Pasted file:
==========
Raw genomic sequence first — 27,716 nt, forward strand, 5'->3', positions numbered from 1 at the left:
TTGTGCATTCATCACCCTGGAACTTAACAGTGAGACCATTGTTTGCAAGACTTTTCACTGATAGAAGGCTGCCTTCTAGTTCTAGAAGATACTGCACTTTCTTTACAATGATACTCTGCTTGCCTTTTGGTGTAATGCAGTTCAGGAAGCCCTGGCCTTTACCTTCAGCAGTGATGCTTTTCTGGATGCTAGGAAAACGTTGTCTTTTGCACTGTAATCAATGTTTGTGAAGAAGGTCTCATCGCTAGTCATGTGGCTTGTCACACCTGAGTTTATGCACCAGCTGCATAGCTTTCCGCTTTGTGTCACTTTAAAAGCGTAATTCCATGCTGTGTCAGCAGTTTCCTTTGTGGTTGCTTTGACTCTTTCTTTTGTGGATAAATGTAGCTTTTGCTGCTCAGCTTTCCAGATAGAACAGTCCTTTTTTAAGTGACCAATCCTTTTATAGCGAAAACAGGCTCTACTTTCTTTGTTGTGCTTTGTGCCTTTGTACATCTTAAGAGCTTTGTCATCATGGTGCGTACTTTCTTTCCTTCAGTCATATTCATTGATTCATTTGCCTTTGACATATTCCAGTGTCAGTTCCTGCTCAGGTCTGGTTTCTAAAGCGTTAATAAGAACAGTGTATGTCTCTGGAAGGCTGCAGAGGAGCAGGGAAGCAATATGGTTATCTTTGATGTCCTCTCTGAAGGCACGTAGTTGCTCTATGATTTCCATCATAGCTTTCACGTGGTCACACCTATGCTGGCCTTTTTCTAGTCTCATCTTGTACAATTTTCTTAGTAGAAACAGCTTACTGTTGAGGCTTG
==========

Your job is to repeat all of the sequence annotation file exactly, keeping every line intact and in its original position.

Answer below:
Raw genomic sequence first — 27,716 nt, forward strand, 5'->3', positions numbered from 1 at the left:
TTGTGCATTCATCACCCTGGAACTTAACAGTGAGACCATTGTTTGCAAGACTTTTCACTGATAGAAGGCTGCCTTCTAGTTCTAGAAGATACTGCACTTTCTTTACAATGATACTCTGCTTGCCTTTTGGTGTAATGCAGTTCAGGAAGCCCTGGCCTTTACCTTCAGCAGTGATGCTTTTCTGGATGCTAGGAAAACGTTGTCTTTTGCACTGTAATCAATGTTTGTGAAGAAGGTCTCATCGCTAGTCATGTGGCTTGTCACACCTGAGTTTATGCACCAGCTGCATAGCTTTCCGCTTTGTGTCACTTTAAAAGCGTAATTCCATGCTGTGTCAGCAGTTTCCTTTGTGGTTGCTTTGACTCTTTCTTTTGTGGATAAATGTAGCTTTTGCTGCTCAGCTTTCCAGATAGAACAGTCCTTTTTTAAGTGACCAATCCTTTTATAGCGAAAACAGGCTCTACTTTCTTTGTTGTGCTTTGTGCCTTTGTACATCTTAAGAGCTTTGTCATCATGGTGCGTACTTTCTTTCCTTCAGTCATATTCATTGATTCATTTGCCTTTGACATATTCCAGTGTCAGTTCCTGCTCAGGTCTGGTTTCTAAAGCGTTAATAAGAACAGTGTATGTCTCTGGAAGGCTGCAGAGGAGCAGGGAAGCAATATGGTTATCTTTGATGTCCTCTCTGAAGGCACGTAGTTGCTCTATGATTTCCATCATAGCTTTCACGTGGTCACACCTATGCTGGCCTTTTTCTAGTCTCATCTTGTACAATTTTCTTAGTAGAAACAGCTTACTGTTGAGGCTTG